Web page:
Customers today have myriad ways to contact a business, enabled by the digital explosion that has taken businesses online. Despite that, many people still like to – or need to – communicate with customer service the old fashioned way: talking to a representative on the phone.
By setting up an IVR, businesses have found an efficient way to resolve simple requests, but often fall well short of what the customers – and the businesses themselves – need. According to a Vonage study, 51% of customers have abandoned a call because of the IVR, which in turn costs the businesses $262 per customer every year. For businesses that deal with high-end products, this cost could be exponentially higher.
So knowing that customers dislike IVRs and that almost every major company uses an IVR, what are the top priorities for enterprise contact center leaders as they look to improve their telephony experience? These are the main focuses we have heard from leaders across a range of job titles, departments, and industries.
An enhanced customer experience
It sounds obvious after the above findings from Vonage, but it holds true when you talk to contact center leaders: businesses want to improve the customer experience for the large number of people that call with issues or questions.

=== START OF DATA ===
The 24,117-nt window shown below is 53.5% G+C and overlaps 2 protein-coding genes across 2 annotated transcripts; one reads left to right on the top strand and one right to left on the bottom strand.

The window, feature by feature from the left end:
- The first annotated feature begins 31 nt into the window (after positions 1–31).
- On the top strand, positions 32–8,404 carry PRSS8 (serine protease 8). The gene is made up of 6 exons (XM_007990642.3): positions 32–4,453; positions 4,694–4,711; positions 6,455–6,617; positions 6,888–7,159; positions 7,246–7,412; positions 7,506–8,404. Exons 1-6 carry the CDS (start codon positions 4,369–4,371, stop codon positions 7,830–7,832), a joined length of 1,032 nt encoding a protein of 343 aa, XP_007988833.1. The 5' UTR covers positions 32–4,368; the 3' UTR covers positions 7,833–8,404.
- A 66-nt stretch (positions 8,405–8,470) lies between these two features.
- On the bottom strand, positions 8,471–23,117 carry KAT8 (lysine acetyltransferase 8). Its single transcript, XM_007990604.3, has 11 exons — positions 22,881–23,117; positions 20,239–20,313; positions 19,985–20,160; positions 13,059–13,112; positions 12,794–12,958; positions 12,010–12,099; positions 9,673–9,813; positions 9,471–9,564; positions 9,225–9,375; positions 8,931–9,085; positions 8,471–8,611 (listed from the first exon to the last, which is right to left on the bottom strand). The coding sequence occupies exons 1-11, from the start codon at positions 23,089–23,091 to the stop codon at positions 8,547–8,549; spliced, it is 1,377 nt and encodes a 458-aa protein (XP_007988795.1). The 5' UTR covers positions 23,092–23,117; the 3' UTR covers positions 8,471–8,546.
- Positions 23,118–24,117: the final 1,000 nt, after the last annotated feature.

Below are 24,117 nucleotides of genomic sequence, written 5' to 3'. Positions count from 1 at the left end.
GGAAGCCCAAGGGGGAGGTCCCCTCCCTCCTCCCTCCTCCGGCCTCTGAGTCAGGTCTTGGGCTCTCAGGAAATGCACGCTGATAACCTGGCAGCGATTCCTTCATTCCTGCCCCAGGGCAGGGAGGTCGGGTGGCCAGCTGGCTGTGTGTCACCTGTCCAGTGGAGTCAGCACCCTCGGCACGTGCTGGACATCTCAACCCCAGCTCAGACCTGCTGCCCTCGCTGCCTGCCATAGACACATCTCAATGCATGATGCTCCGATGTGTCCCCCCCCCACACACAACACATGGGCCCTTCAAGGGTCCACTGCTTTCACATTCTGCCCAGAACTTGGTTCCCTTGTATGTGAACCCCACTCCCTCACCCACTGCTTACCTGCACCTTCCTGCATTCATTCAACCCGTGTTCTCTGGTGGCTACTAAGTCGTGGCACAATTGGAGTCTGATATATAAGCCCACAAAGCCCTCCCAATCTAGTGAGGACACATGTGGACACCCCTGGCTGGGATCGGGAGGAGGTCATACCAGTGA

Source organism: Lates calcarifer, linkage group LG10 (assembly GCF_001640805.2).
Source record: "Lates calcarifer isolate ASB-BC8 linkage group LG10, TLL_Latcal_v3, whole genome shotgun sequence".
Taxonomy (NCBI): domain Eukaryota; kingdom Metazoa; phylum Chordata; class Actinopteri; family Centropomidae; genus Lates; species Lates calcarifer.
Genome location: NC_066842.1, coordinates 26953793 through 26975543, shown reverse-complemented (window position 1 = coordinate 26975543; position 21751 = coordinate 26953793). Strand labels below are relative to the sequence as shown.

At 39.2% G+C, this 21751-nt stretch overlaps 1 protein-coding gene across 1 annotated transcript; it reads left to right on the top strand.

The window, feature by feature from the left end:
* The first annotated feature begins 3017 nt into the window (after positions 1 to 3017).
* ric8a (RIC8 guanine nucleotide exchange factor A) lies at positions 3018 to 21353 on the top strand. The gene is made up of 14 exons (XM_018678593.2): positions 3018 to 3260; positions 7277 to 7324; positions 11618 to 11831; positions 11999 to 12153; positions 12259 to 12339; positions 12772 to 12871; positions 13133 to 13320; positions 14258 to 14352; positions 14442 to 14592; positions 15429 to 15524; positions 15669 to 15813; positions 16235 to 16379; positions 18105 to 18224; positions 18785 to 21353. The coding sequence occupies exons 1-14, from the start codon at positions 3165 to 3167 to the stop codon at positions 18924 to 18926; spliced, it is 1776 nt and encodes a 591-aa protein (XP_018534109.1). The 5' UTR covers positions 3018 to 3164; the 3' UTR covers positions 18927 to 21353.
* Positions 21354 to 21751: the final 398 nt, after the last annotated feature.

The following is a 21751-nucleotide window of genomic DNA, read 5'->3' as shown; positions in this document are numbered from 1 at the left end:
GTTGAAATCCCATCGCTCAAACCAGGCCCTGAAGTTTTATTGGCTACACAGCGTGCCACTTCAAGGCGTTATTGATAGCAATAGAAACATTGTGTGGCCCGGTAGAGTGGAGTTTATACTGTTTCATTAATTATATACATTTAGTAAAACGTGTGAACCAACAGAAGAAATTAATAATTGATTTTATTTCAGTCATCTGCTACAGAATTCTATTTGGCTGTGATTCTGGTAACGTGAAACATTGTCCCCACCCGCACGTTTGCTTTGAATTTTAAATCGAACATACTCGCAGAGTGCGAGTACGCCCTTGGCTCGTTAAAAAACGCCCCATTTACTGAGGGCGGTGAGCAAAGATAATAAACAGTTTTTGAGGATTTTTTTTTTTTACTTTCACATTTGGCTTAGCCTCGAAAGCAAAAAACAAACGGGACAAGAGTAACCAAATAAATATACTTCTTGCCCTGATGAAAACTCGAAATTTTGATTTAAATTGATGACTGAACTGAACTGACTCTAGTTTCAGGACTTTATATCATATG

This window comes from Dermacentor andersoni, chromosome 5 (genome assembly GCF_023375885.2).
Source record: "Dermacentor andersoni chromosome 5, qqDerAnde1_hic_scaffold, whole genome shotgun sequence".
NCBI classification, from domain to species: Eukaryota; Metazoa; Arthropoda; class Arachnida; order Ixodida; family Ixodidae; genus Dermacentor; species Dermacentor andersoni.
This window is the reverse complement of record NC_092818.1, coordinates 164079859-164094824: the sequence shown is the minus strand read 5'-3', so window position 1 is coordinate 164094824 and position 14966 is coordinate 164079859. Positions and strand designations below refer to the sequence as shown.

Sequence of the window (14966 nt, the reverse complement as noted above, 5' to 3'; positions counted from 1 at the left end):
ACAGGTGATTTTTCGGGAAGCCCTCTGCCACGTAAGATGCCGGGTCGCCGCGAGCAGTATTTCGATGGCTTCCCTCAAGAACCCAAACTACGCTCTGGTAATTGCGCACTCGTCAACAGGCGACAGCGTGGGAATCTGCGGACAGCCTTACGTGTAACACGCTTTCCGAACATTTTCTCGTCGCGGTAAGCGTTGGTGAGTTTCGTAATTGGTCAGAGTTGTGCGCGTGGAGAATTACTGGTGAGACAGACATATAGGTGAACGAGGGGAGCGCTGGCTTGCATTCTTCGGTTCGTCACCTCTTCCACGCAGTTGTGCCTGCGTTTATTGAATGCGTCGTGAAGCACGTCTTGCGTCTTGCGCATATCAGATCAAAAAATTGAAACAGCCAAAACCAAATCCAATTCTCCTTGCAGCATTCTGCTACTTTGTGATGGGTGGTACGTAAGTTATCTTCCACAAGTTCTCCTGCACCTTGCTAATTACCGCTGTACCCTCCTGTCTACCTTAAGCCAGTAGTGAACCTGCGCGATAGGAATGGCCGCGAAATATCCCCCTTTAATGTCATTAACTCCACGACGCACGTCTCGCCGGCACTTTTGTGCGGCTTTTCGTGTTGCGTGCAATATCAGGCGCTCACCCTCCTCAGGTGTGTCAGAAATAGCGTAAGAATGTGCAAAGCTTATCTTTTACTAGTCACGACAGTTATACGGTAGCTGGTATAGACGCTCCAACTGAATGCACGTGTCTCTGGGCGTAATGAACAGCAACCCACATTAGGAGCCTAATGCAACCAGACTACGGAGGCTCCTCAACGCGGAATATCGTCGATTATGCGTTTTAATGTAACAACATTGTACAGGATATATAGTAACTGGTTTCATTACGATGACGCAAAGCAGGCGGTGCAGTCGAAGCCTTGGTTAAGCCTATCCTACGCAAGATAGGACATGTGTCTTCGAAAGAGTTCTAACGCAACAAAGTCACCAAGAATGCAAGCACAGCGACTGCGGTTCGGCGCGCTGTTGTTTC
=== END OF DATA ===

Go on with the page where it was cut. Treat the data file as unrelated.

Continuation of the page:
Traditional IVRs have a raft of problems because of how limiting they are. Right from the start, the set menu can be confusing in its attempts to make everything black and white to the customer. If they have a specific question – and they often do, which is why they call the business rather than talking to a chatbot on the business’s website or social media platforms – then they want to get a personalized experience. A menu that leaves no room for questions and perhaps doesn’t even have a category that seems appropriate for that inquiry brings only frustration.